What's missing from physician core competencies

The biggest gaps in physician core competencies are in communication skills and systems-based practice, according to a new white paper from the American Hospital Association's Physician Leadership Forum.

AHA asked regional policy groups, governing boards and committees to review the six competencies from the Accreditation Council for Graduate Medical Education and the American Board of Medical Specialties and rank the competencies as relevant to their organizations.

Although AHA groups ranked interpersonal and communication skills as necessary competencies for delivery of next-generation healthcare, they also noted it was one area of the biggest gaps. For effective information exchange and effective work as a healthcare team, hospitals can offer support to physicians in life-long learning.

In addition to communication skills, the AHA survey found that another evident competency gap revolved around systems-based practice, including providing cost-conscious, effective care and coordinating with other providers.

"All care providers will need new skills and knowledge to reach this triple aim," of improving the care experience, population health and curbing costs, the report states. "As healthcare financing moves from volume-based to value-based payments, clinicians will be required to work in inter-professional teams, coordinate care across settings, utilize evidence-based practices to improve quality and patient safety and promote greater efficiency in care delivery. The healthcare system will need to adapt to support these changes, and hospitals and health systems will need to acquire new competencies."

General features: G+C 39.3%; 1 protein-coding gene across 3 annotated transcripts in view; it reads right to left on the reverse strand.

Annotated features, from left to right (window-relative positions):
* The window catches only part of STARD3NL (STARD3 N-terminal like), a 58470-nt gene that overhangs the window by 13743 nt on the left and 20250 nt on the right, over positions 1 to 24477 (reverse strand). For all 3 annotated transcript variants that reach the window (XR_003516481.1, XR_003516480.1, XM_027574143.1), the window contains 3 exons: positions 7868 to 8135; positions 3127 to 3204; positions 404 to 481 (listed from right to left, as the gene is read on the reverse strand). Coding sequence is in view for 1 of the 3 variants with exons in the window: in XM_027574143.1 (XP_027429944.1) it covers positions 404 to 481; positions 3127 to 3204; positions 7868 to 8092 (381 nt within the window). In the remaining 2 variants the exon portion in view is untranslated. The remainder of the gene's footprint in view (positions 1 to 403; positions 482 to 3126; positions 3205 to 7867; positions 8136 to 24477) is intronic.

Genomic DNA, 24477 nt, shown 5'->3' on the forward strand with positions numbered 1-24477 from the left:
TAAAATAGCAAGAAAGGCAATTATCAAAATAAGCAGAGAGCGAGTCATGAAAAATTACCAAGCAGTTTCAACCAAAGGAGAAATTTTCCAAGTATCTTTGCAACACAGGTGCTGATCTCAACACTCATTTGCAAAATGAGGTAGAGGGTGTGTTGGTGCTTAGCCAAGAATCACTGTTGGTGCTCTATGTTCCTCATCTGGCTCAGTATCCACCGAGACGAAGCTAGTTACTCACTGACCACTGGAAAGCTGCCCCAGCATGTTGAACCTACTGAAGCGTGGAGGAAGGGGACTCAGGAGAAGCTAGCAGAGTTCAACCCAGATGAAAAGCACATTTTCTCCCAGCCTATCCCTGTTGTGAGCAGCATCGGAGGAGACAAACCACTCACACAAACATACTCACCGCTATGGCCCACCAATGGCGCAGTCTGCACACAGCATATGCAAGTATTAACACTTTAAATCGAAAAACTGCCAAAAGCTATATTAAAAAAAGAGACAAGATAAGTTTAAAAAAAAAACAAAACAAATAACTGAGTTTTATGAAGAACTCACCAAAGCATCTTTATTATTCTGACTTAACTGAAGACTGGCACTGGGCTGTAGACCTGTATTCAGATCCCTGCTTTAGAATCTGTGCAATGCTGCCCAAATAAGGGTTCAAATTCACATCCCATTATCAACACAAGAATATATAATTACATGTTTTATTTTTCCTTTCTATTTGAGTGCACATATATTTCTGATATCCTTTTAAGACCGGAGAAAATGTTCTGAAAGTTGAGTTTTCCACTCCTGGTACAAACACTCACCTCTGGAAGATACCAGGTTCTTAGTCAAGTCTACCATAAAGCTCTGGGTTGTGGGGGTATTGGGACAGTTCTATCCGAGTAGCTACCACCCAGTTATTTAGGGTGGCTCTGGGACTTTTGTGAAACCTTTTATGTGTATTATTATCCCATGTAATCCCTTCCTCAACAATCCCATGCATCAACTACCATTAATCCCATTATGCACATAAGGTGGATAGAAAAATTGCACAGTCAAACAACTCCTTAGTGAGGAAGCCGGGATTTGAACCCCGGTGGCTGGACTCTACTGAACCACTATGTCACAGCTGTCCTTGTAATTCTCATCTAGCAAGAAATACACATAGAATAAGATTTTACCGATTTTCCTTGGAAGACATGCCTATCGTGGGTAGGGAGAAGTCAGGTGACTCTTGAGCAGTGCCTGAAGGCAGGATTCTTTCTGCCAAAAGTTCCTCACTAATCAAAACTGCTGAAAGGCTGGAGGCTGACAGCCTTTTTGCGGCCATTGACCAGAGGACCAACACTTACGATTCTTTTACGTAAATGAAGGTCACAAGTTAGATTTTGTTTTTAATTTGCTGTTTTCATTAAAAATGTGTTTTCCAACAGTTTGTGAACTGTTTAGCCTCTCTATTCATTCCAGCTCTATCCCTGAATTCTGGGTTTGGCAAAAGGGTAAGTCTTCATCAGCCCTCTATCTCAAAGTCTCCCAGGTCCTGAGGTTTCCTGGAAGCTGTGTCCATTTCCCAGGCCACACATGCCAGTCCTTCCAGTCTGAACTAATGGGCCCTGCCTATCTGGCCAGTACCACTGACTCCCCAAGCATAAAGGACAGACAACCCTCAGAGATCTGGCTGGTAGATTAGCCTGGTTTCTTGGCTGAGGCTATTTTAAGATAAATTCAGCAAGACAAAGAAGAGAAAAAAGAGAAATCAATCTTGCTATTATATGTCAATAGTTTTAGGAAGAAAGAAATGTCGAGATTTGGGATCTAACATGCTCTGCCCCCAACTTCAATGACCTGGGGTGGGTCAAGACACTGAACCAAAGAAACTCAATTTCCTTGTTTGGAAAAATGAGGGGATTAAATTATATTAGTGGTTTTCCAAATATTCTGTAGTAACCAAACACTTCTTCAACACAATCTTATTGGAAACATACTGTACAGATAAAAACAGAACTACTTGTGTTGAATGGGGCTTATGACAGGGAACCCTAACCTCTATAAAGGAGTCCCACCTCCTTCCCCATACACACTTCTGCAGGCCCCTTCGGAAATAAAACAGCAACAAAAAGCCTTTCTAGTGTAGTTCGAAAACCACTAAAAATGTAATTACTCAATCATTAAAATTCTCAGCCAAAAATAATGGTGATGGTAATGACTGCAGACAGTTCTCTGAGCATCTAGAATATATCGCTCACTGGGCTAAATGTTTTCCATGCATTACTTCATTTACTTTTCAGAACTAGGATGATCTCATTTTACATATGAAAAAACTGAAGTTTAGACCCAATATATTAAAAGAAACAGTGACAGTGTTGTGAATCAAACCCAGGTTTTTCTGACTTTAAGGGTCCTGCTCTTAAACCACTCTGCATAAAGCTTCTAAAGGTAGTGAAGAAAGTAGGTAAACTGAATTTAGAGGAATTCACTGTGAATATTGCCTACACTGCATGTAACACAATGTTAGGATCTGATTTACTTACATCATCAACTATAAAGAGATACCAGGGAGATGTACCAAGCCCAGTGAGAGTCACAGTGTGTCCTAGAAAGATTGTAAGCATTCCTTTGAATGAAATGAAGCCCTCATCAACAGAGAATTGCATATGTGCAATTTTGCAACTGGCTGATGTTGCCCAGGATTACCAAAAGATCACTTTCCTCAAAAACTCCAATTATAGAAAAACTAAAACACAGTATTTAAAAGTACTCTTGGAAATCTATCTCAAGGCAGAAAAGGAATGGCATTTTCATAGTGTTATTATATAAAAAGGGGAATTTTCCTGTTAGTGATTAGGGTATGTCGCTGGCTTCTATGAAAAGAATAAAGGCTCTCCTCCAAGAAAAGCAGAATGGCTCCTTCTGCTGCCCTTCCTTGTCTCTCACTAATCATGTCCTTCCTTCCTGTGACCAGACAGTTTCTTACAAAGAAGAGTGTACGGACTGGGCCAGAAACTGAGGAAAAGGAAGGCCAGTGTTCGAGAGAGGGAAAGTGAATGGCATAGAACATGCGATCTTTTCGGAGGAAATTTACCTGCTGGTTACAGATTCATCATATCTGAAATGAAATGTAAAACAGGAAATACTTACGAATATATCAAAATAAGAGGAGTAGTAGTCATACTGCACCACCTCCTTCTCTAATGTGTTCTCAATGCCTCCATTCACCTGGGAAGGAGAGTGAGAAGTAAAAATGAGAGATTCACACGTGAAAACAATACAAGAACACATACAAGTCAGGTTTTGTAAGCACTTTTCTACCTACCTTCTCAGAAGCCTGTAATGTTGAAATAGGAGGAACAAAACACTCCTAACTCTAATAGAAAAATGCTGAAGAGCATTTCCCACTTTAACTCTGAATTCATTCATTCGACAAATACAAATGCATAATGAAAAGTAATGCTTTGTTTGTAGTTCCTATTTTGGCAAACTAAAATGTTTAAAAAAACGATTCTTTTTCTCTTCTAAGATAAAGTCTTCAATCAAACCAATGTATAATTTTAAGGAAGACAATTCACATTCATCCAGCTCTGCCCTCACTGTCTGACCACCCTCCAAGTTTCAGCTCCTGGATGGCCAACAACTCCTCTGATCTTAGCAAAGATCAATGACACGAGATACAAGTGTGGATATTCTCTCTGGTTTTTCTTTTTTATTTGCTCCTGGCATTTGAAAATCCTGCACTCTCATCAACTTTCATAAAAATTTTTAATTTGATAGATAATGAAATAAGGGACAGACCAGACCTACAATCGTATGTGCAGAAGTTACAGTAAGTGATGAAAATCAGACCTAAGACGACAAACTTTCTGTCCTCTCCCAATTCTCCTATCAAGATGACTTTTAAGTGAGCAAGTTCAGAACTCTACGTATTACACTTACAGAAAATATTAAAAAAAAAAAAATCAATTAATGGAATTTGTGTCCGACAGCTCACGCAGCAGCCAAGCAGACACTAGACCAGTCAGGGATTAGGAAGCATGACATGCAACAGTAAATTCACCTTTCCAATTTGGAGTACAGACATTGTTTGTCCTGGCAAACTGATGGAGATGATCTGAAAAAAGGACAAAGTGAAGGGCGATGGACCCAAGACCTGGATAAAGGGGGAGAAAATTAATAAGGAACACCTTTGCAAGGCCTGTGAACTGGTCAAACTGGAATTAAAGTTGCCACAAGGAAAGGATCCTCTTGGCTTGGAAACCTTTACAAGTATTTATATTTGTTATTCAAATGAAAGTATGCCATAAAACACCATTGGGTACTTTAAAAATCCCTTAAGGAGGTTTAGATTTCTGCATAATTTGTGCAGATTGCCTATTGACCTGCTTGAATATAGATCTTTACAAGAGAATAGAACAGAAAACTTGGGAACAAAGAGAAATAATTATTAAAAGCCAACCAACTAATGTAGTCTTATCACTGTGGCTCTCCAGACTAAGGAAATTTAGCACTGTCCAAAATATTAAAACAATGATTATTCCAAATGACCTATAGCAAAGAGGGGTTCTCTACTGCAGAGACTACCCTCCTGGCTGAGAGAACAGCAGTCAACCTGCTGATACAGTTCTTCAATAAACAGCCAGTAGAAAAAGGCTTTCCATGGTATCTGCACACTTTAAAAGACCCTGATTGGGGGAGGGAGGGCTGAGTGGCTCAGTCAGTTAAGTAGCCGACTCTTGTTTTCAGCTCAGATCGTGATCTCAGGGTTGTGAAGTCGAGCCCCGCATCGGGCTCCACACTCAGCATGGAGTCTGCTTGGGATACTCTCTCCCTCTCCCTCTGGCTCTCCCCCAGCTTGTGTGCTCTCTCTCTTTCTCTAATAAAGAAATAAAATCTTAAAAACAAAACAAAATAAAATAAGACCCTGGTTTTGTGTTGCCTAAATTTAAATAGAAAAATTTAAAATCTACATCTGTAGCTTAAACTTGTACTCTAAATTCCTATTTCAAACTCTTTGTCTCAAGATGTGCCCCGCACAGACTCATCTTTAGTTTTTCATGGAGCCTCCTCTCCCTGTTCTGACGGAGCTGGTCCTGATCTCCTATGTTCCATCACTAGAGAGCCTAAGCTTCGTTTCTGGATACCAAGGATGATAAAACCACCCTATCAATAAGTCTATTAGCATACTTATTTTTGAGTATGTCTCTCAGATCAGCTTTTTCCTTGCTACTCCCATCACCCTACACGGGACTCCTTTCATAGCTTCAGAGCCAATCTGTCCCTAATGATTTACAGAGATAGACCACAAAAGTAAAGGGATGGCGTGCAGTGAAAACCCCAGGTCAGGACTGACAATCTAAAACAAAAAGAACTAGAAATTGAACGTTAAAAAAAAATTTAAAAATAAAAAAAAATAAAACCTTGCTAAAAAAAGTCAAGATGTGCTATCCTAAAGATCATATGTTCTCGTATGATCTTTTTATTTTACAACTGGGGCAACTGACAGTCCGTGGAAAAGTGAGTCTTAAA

With hospitals employing 20 percent of practicing physicians, according to the report, it's vital that the two parties share responsibility. Survey respondents suggested linking medical staff reappointment requirements to the core competencies and using 360-degree feedback evaluations for residents, as well as offering clear financial alignment for those competencies.

To address the gaps, some organizations noted they provide leadership training for administrators and physicians, as well as multi-disciplinary team training and team-based rounds.

"We encourage AHA members and physician groups to collaborate on ways hospitals can begin to ingrain the competencies into their organizations and create a workforce of the future," AHA Senior Vice President and paper coauthor John Combes said in an AHA News Now brief.

For more information:
- read the AHA News Now brief
- check out the report (registration required)

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